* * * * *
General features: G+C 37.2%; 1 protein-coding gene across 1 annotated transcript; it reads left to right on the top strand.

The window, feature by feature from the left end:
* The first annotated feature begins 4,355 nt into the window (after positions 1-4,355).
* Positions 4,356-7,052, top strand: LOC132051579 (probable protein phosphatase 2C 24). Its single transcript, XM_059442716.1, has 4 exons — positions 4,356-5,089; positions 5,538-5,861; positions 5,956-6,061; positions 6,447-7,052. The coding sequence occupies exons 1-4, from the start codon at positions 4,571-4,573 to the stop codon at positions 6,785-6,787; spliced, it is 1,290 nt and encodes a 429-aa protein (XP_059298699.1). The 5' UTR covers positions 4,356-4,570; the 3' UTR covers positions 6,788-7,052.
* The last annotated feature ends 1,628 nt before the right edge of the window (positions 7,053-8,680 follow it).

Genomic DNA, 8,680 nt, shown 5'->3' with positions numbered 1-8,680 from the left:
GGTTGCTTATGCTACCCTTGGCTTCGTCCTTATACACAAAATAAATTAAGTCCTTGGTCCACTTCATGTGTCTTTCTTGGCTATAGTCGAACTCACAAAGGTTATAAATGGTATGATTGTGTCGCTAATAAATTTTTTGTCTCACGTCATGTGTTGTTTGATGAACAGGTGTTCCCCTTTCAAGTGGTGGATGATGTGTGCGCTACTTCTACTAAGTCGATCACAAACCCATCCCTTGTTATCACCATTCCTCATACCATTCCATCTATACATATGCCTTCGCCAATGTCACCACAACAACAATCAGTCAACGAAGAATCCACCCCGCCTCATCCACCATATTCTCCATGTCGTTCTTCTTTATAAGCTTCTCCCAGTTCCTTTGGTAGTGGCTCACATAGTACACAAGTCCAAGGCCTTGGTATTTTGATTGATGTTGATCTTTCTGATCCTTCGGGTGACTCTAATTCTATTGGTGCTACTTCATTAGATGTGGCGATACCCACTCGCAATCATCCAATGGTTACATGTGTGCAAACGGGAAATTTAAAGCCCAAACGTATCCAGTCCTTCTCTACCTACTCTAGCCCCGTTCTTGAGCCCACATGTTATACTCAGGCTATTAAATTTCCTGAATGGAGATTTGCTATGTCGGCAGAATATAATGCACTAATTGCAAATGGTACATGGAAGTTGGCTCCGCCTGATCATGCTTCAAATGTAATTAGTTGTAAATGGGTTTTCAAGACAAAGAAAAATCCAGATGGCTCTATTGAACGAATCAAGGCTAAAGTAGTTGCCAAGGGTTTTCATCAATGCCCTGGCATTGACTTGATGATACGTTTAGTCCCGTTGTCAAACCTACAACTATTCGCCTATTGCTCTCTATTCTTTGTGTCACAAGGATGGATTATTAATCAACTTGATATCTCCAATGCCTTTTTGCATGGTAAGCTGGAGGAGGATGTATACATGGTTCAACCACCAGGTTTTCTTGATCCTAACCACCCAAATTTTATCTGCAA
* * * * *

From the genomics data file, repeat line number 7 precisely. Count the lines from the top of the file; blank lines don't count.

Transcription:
GGTTGCTTATGCTACCCTTGGCTTCGTCCTTATACACAAAATAAATTAAGTCCTTGGTCCACTTCATGTGTCTTTCTTGGCTATAGTCGAACTCACAAAGGTTATAAATGGTATGATTGTGTCGCTAATAAATTTTTTGTCTCACGTCATGTGTTGTTTGATGAACAGGTGTTCCCCTTTCAAGTGGTGGATGATGTGTGCGCTACTTCTACTAAGTCGATCACAAACCCATCCCTTGTTATCACCATTCCTCATACCATTCCATCTATACATATGCCTTCGCCAATGTCACCACAACAACAATCAGTCAACGAAGAATCCACCCCGCCTCATCCACCATATTCTCCATGTCGTTCTTCTTTATAAGCTTCTCCCAGTTCCTTTGGTAGTGGCTCACATAGTACACAAGTCCAAGGCCTTGGTATTTTGATTGATGTTGATCTTTCTGATCCTTCGGGTGACTCTAATTCTATTGGTGCTACTTCATTAGATGTGGCGATACCCACTCGCAATCATCCAATGGTTACATGTGTGCAAACGGGAAATTTAAAGCCCAAACGTATCCAGTCCTTCTCTACCTACTCTAGCCCCGTTCTTGAGCCCACATGTTATACTCAGGCTATTAAATTTCCTGAATGGAGATTTGCTATGTCGGCAGAATATAATGCACTAATTGCAAATGGTACATGGAAGTTGGCTCCGCCTGATCATGCTTCAAATGTAATTAGTTGTAAATGGGTTTTCAAGACAAAGAAAAATCCAGATGGCTCTATTGAACGAATCAAGGCTAAAGTAGTTGCCAAGGGTTTTCATCAATGCCCTGGCATTGACTTGATGATACGTTTAGTCCCGTTGTCAAACCTACAACTATTCGCCTATTGCTCTCTATTCTTTGTGTCACAAGGATGGATTATTAATCAACTTGATATCTCCAATGCCTTTTTGCATGGTAAGCTGGAGGAGGATGTATACATGGTTCAACCACCAGGTTTTCTTGATCCTAACCACCCAAATTTTATCTGCAA